Monday, March 7, 2011

Lil' Update

I apologize to my two devoted readers (my mother and someone else equally kind and long suffering) for my hiatus from updating this blog of the happenings in my artistic "career" in the past couple of months. I have a few updates.

I finished this piece for the annual Kayo Gallery members show, Round 7. The title is "Transitionary Beings." It will be up for a little bit longer, should anyone be inclined to see it in person. It's the finished version of this.

The top half of my face was featured on the cover of In This Week Magazine. It was for the magazine's cover article on the fact that Salt Lake City was rated the 7th most bohemian city. Along with several other local artists they interviewed both me and my friend, Laura Decker.

Coming up on July 9th is the 3rd Annual Alternative Press Festival at the City Library. Planning has begun! As we did last year, again with our devoted and ever patient ring leader, Ryan Perkins, my friends Whitney Shaw, Valerie Jar, Laura Decker, Max Kelly, and I will be making the posters again this year. We will do our best not to disappoint! Our apple beer and spiked cider fueled poster planning meeting was especially fruitful.

I've recently started participating in the Foster Art Program, organized by John Sproul. The artist talks for the spring, 2011 session were at the Salt Lake Art Center auditorium on Saturday, March 2nd. In my talk I attempted to sum up my current philosophy of my own art. I think I made a little less of a fool of myself than I did when I spoke in the fall, 2010 session. See: I'm learning. Or, at least I like to tell myself I'm learning. Should someone be so inclined to read on, I've posted my talk below. I finished writing it as the talks began, so it's not polished. However, I did not feel comfortable to just wing it, as some artists participating did. I needed the crutch of having something written down to read to feel confident to speak.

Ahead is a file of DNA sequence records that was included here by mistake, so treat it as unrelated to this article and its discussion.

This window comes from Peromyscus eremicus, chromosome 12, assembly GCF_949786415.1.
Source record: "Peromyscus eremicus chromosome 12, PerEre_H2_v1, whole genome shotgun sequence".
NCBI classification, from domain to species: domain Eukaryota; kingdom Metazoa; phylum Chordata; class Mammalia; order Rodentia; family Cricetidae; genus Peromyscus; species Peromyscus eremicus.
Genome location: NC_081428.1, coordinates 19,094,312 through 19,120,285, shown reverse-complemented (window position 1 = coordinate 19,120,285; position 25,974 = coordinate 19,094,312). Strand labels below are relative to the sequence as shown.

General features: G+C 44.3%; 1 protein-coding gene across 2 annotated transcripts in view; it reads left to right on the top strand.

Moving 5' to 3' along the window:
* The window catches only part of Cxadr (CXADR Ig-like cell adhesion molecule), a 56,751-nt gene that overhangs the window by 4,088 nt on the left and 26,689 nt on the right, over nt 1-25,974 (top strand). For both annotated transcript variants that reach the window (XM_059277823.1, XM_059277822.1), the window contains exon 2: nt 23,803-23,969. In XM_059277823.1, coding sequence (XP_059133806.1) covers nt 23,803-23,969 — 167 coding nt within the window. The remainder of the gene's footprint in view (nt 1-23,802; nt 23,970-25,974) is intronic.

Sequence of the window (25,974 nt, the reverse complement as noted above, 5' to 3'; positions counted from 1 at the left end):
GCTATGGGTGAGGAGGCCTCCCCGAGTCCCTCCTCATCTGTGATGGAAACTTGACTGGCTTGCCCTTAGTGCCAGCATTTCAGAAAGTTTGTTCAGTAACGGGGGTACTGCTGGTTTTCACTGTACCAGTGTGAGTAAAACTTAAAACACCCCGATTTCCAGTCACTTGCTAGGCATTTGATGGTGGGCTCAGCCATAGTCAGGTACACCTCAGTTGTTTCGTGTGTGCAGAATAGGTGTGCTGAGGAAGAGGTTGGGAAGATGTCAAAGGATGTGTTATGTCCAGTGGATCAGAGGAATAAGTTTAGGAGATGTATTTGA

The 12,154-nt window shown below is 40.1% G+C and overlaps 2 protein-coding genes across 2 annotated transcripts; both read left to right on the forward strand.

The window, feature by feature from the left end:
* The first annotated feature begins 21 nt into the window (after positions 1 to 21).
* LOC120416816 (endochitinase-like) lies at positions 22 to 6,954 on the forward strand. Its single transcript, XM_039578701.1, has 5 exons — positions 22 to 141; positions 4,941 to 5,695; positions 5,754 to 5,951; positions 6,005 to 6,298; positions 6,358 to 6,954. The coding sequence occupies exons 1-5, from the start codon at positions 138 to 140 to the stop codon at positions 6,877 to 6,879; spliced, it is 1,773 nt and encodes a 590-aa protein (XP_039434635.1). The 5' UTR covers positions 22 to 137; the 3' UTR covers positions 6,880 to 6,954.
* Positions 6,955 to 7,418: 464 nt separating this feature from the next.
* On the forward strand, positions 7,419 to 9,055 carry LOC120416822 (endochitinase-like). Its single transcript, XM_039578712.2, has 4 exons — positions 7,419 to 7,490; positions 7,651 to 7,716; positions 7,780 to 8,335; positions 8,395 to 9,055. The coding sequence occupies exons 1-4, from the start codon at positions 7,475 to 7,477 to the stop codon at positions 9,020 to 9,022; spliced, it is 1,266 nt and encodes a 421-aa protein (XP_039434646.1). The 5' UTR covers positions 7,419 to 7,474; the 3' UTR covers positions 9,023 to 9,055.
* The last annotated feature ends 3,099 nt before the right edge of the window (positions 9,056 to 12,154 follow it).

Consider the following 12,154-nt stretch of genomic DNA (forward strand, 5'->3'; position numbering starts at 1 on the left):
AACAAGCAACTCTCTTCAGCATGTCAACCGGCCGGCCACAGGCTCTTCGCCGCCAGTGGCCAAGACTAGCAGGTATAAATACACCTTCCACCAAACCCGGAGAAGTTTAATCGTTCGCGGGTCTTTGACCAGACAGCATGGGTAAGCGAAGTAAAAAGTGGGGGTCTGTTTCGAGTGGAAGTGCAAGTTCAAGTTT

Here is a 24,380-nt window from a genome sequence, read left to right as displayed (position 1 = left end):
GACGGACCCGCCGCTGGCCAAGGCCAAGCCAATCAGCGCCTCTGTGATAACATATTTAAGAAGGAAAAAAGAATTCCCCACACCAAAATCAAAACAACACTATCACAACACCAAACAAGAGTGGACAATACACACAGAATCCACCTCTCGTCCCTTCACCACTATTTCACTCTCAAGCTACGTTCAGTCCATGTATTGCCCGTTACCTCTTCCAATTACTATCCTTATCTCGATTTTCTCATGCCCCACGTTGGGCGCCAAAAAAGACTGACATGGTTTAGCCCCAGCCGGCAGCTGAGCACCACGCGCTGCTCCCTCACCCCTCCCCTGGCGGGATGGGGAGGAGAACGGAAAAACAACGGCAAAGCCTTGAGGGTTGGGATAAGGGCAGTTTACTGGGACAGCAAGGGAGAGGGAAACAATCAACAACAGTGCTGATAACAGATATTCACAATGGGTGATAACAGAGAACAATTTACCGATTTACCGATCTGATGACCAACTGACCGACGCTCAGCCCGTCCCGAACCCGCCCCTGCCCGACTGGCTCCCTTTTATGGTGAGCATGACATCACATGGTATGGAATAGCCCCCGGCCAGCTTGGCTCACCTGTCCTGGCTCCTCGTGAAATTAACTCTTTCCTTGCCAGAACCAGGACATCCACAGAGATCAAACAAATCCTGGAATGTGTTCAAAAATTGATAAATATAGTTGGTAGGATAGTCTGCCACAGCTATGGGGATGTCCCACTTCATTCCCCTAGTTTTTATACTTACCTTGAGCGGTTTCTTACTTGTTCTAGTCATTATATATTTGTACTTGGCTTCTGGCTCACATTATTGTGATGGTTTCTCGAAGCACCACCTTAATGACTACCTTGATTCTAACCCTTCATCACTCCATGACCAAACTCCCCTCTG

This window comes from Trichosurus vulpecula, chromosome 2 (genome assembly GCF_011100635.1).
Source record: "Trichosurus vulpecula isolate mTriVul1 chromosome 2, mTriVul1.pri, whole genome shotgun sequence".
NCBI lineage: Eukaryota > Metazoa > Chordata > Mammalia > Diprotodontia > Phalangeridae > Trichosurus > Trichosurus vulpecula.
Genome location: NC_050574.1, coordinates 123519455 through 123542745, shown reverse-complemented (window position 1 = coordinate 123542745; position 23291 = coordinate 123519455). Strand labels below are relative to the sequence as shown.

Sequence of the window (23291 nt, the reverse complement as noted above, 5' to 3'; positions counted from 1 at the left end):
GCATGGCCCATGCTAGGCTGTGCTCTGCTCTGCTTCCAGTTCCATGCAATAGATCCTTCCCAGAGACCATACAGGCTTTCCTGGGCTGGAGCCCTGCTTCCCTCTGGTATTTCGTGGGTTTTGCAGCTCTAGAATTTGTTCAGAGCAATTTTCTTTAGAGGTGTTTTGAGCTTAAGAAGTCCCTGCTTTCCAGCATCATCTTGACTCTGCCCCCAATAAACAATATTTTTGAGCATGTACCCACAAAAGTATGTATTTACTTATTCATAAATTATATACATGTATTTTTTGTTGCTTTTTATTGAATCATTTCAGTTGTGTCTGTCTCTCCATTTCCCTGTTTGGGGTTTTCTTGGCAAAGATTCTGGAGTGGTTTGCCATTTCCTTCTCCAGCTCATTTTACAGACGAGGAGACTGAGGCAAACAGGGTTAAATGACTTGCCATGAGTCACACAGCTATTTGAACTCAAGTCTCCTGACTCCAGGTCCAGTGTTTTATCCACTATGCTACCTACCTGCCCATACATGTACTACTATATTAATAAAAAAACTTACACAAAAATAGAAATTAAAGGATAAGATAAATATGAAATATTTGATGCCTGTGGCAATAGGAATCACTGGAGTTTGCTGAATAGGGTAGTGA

Foster Art Program talk, Spring, 2011:
My work is mainly of animals. I do sometimes depict humans, but usually in relation to animals. The world of animals has been a lifelong fascination for me. I view the animal world as somewhat separate from the human world. While there are some overlapping aspects, as, obviously, we ourselves are animals, they are different from us. They are more connected to the fundamental being of the planet. Their motives are pure. I believe animal emotion would be more trustworthy, pure, and intuitive than human intelligence and emotion. All of these aspects put animals on a different level of consciousness than our own. It makes them otherworldly and mysterious. This, to me, makes them wiser than us.
Because of my views on animals and the world they live in I believe the study of animals leads one closer to the understanding of one's own fundamental inner being. I seek to understand myself and my own emotions and motivations through studies of the natural world and the animals within it.
I often use reoccuring patterns in my work, which represent a group or inner consciousness: a connectivity to oneself and the world around you. Some of these patterns are partly inspired by a pattern I see when I experience vertigo or close my eyes and rub them: I see a pattern of swirling triangles.
This recent series of portraits was for a show of my "wolf pack." This wolf pack is not of a literal pack of wolves, but of a group of individuals who look out for each other. Who are spiritually connected. My wolf pack is comprised of both humans and animals: all significant to me. I made the portraits into a pack of cards, with the intention that you'd carry them with you.
When working I work best in an unplanned state: in that I allow myself to not plan out the piece as a whole. I react to what I have previously placed on the paper. Working in this way is freeing for me. It allows my intuition to develop the piece: for better or for worse, making it a product of my own consciousness.
All of my pieces start out as a drawing, usually in graphite, colored pencil, watercolor and guache. However, I'll often turn my drawings into prints produced with the letterpress. I work at the Book Arts Program, so I use our letterpresses to produce my prints. I utilize several different media on the letterpress: carved linoleum or cintra, photopolymer made from hand-drawn negatives or negatives made directly from my drawings on paper, and sometimes pressure print which involves a matrix made from cut paper. I like to develop a print in the same way I draw: allowing the piece to unfold as I work.
The size of my pieces is on the small side: the largest being 2' x 3' framed down to quite small: 2" x 3."